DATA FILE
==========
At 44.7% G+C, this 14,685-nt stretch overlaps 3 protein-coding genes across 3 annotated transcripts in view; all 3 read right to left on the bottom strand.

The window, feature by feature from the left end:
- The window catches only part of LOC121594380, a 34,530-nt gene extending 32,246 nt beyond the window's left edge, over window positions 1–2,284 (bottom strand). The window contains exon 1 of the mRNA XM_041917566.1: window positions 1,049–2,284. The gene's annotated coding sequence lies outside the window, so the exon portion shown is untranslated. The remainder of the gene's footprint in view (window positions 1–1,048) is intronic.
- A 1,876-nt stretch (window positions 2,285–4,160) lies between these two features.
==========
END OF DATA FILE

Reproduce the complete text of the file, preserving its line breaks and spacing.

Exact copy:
At 44.7% G+C, this 14,685-nt stretch overlaps 3 protein-coding genes across 3 annotated transcripts in view; all 3 read right to left on the bottom strand.

The window, feature by feature from the left end:
- The window catches only part of LOC121594380, a 34,530-nt gene extending 32,246 nt beyond the window's left edge, over window positions 1–2,284 (bottom strand). The window contains exon 1 of the mRNA XM_041917566.1: window positions 1,049–2,284. The gene's annotated coding sequence lies outside the window, so the exon portion shown is untranslated. The remainder of the gene's footprint in view (window positions 1–1,048) is intronic.
- A 1,876-nt stretch (window positions 2,285–4,160) lies between these two features.